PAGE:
Above: Knee X-ray (image © istockphoto.com/Bunyos)
When you hold a pencil or type on a keyboard, your joints make the movement of your finger bones possible. Joints are the points where your bones connect, and almost all of your joints contain a flexible yet strong material called cartilage.
Without cartilage, your bones would gradually be worn down by friction. As you can imagine, that would be very painful. So people with damaged joints will be happy to learn that substances called hydrogels are making it possible to repair cartilage faster, more reliably, and with stronger results.
Did you know? One hydrogel currently in development is primarily made of polyvinyl alcohol (used in contact lens solutions and eye drops) and chitosan (derived from shrimp and crab shells).
Articular cartilage is the cartilage that covers the ends of your bones. Disease or injury can cause serious articular cartilage damage. In these cases, a surgical procedure called microfracture is used to stimulate articular cartilage regrowth.
Microfracture involves punching tiny holes in your bones near the damaged cartilage, so that the stem cells in your bone marrow can be released. Stem cells are cells that can differentiate, or grow into any number of different types of cells. Microfracture releases stem cells in the hope they will grow into cartilage cells. Unfortunately, the process is painful, there is no guarantee of cartilage growth, and re-grown cartilage may not be as strong as the original.
However, articular cartilage damage can be repaired more quickly and effectively using hydrogels. As the name suggests, hydrogels are gel-like polymers that are hydrophilic, or “water-loving”. This is an important property, considering that the human body is made mostly of water!
Polymers, which are essentially long chains of repeating molecules called monomers, are like a beaded necklace: the individual beads are the monomers, and the necklace is the polymer. With the right monomers, a polymer will be strong and flexible. The way a polymer interacts with other polymers also affects its physical properties. But the key idea here is that the hydrogels are a type of polymer engineered to be water-loving, strong, and flexible.
Did you know? Hydrogels are being developed to deliver drugs to specific locations in the body. Once the drug arrives at the target site, the hydrogel naturally breaks down.
So how exactly does this relate to damaged joints? It’s a bit like adding fertilizer to your garden: the flowers would likely grow anyway but they require a “special something” to look really bright and healthy. For cartilage regrowth, this “special something” is the hydrogel. It provides a base or scaffold for cartilage regrowth. Studies have shown that injecting hydrogels into the cartilage, in conjunction with microfracture, allows stem cells to grow faster and create stronger cartilage.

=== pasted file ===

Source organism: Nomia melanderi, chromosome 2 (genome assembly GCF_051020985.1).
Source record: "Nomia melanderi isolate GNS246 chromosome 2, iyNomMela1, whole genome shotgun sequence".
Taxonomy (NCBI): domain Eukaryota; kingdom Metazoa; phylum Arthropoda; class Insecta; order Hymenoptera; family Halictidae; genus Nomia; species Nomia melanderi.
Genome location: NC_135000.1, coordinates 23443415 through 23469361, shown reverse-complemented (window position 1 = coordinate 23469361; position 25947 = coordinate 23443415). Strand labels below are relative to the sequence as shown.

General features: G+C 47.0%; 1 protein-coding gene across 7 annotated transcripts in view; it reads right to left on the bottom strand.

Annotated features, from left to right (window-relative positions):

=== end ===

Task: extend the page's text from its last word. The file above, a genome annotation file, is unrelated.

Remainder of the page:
Currently, hydrogels need to be “glued on” using a separate adhesive. But new hydrogels that are currently in development can act as both a scaffold and an adhesive.
The medical uses of hydrogels are not limited to repairing articular cartilage. For example, hydrogels have also been used as a scaffold for building blood vessels. Once the blood vessels have grown, the hydrogel breaks down naturally inside the body, in much the same way that some stitches dissolve on their own.
Whether it is growing cartilage or blood vessels, hydrogel technology shows remarkable promise in the medical field. The possibilities are practically endless. One day, with a bit of help from these watery gel-like substances, it might become possible to regrow badly damaged skin, muscles, and possibly even organs!
Science news websites
Biomedical Uses for Hydrogels Explored (Science Daily) Tissue Engineers Report Knee Cartilage Repair Success With New Biomaterial (Science Daily) Step Closer to Custom-Building New Blood Vessels (Science Daily) Repairing Articular Cartilage Defects With an Injectable Gel Engineered with Gene Modified BMSCs (Science Daily)
Sharma B, et al. 2013. Human Cartilage Repair with a Photoreactive Adhesive-Hydrogel Composite. Science Translational Medicine. 5(167):167ra6. Lum L, Elisseeff J. 2003. Injectable hydrogels for cartilage tissue engineering. Topics in Tissue Engineering. 16(1):343-353. Jin R, et al. 2009. Injectable chitosan-based hydrogels for cartilage tissue engineering. Biomaterials. 30(13):2544-2551.